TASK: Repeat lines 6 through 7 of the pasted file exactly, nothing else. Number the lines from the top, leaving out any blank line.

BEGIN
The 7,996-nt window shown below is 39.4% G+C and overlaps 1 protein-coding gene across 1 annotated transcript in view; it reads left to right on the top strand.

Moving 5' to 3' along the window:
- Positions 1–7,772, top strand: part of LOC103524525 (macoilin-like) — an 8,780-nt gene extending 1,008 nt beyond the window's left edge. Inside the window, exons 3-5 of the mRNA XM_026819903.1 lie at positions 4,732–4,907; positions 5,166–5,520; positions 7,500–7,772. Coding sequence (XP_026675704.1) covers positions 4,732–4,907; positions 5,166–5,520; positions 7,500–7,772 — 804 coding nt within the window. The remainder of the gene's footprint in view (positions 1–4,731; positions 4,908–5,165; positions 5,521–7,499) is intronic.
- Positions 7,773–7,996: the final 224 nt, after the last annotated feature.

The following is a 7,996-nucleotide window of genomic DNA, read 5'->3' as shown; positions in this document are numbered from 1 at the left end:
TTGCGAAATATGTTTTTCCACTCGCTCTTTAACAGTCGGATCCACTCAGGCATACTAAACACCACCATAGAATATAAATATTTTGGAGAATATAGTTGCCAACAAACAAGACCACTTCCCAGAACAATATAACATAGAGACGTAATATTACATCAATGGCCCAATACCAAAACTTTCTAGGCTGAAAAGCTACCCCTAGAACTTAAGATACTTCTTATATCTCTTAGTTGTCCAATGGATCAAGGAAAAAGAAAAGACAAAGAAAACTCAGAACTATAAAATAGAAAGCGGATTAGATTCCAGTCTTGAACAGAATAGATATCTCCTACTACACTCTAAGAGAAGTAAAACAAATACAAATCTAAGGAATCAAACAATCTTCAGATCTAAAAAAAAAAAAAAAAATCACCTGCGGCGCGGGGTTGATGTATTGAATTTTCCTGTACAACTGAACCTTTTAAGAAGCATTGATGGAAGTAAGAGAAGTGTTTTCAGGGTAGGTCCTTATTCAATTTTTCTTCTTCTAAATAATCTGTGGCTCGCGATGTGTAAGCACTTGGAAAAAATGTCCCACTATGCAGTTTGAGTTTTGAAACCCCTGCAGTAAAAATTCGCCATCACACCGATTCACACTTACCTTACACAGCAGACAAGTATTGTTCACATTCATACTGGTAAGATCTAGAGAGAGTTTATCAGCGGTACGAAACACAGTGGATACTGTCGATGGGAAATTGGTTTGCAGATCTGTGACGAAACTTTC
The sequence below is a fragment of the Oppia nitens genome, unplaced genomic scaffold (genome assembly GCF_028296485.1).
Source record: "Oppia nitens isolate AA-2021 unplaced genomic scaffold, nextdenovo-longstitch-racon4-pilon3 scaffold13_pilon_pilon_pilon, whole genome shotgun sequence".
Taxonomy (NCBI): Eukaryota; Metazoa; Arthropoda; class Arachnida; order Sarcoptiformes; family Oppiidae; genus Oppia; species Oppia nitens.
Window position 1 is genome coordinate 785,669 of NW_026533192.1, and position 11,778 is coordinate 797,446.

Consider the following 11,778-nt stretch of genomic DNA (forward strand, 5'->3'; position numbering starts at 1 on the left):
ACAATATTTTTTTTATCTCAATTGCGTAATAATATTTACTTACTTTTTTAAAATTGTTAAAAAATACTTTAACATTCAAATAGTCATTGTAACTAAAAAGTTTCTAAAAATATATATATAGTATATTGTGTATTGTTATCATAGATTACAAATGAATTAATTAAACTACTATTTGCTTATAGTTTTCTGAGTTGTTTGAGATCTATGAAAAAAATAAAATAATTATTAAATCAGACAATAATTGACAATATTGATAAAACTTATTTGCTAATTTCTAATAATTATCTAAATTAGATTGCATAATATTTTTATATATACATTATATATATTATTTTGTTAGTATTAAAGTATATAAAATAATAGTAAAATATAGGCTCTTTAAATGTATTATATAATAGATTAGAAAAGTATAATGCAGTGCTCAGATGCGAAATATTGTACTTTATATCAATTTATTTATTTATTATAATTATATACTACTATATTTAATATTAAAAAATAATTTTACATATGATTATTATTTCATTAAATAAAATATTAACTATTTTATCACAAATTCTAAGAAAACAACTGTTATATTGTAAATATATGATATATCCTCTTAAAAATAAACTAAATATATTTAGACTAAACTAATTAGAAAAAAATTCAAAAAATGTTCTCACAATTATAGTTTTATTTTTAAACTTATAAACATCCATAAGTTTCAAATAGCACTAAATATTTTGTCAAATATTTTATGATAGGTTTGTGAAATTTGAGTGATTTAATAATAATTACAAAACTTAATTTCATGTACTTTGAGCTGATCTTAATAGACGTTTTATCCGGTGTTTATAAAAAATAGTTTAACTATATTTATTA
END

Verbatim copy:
TTGCGAAATATGTTTTTCCACTCGCTCTTTAACAGTCGGATCCACTCAGGCATACTAAACACCACCATAGAATATAAATATTTTGGAGAATATAGTTGCCAACAAACAAGACCACTTCCCAGAACAATATAACATAGAGACGTAATATTACATCAATGGCCCAATACCAAAACTTTCTAGGCTGAAAAGCTACCCCTAGAACTTAAGATACTTCTTATATCTCTTAGTTGTCCAATGGATCAAGGAAAAAGAAAAGACAAAGAAAACTCAGAACTATAAAATAGAAAGCGGATTAGATTCCAGTCTTGAACAGAATAGATATCTCCTACTACACTCTAAGAGAAGTAAAACAAATACAAATCTAAGGAATCAAACAATCTTCAGATCTAAAAAAAAAAAAAAAAATCACCTGCGGCGCGGGGTTGATGTATTGAATTTTCCTGTACAACTGAACCTTTTAAGAAGCATTGATGGAAGTAAGAGAAGTGTTTTCAGGGTAGGTCCTTATTCAATTTTTCTTCTTCTAAATAATCTGTGGCTCGCGATGTGTAAGCACTTGGAAAAAATGTCCCACTATGCAGTTTGAGTTTTGAAACCCCTGCAGTAAAAATTCGCCATCACACCGATTCACACTTACCTTACACAGCAGACAAGTATTGTTCACATTCATACTGGTAAGATCTAGAGAGAGTTTATCAGCGGTACGAAACACAGTGGATACTGTCGATGGGAAATTGGTTTGCAGATCTGTGACGAAACTTTC
The sequence below is a fragment of the Oppia nitens genome, unplaced genomic scaffold (genome assembly GCF_028296485.1).